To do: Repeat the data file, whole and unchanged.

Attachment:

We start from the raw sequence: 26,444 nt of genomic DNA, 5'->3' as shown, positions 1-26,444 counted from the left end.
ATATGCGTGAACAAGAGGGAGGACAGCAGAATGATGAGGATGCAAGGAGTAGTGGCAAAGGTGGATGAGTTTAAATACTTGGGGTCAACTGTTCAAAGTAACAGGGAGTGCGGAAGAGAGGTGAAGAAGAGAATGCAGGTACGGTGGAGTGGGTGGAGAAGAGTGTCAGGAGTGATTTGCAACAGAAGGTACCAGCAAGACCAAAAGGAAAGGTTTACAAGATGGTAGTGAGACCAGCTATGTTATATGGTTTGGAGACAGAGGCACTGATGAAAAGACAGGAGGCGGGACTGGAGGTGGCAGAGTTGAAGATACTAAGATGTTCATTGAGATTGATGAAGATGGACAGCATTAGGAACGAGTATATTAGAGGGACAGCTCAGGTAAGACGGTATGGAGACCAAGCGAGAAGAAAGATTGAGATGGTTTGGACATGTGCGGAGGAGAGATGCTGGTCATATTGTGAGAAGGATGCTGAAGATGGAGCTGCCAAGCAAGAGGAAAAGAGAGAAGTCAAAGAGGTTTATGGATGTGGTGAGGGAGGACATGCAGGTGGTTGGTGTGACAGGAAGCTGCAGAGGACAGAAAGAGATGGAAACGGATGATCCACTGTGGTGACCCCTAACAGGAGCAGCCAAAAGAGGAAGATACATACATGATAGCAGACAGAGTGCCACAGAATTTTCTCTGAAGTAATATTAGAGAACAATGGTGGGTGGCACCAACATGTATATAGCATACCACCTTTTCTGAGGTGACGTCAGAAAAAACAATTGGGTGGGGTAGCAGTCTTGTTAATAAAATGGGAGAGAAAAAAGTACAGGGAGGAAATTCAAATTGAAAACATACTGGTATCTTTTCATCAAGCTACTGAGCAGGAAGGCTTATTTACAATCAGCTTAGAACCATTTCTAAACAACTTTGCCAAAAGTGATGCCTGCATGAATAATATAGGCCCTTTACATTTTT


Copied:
We start from the raw sequence: 26,444 nt of genomic DNA, 5'->3' as shown, positions 1-26,444 counted from the left end.
ATATGCGTGAACAAGAGGGAGGACAGCAGAATGATGAGGATGCAAGGAGTAGTGGCAAAGGTGGATGAGTTTAAATACTTGGGGTCAACTGTTCAAAGTAACAGGGAGTGCGGAAGAGAGGTGAAGAAGAGAATGCAGGTACGGTGGAGTGGGTGGAGAAGAGTGTCAGGAGTGATTTGCAACAGAAGGTACCAGCAAGACCAAAAGGAAAGGTTTACAAGATGGTAGTGAGACCAGCTATGTTATATGGTTTGGAGACAGAGGCACTGATGAAAAGACAGGAGGCGGGACTGGAGGTGGCAGAGTTGAAGATACTAAGATGTTCATTGAGATTGATGAAGATGGACAGCATTAGGAACGAGTATATTAGAGGGACAGCTCAGGTAAGACGGTATGGAGACCAAGCGAGAAGAAAGATTGAGATGGTTTGGACATGTGCGGAGGAGAGATGCTGGTCATATTGTGAGAAGGATGCTGAAGATGGAGCTGCCAAGCAAGAGGAAAAGAGAGAAGTCAAAGAGGTTTATGGATGTGGTGAGGGAGGACATGCAGGTGGTTGGTGTGACAGGAAGCTGCAGAGGACAGAAAGAGATGGAAACGGATGATCCACTGTGGTGACCCCTAACAGGAGCAGCCAAAAGAGGAAGATACATACATGATAGCAGACAGAGTGCCACAGAATTTTCTCTGAAGTAATATTAGAGAACAATGGTGGGTGGCACCAACATGTATATAGCATACCACCTTTTCTGAGGTGACGTCAGAAAAAACAATTGGGTGGGGTAGCAGTCTTGTTAATAAAATGGGAGAGAAAAAAGTACAGGGAGGAAATTCAAATTGAAAACATACTGGTATCTTTTCATCAAGCTACTGAGCAGGAAGGCTTATTTACAATCAGCTTAGAACCATTTCTAAACAACTTTGCCAAAAGTGATGCCTGCATGAATAATATAGGCCCTTTACATTTTT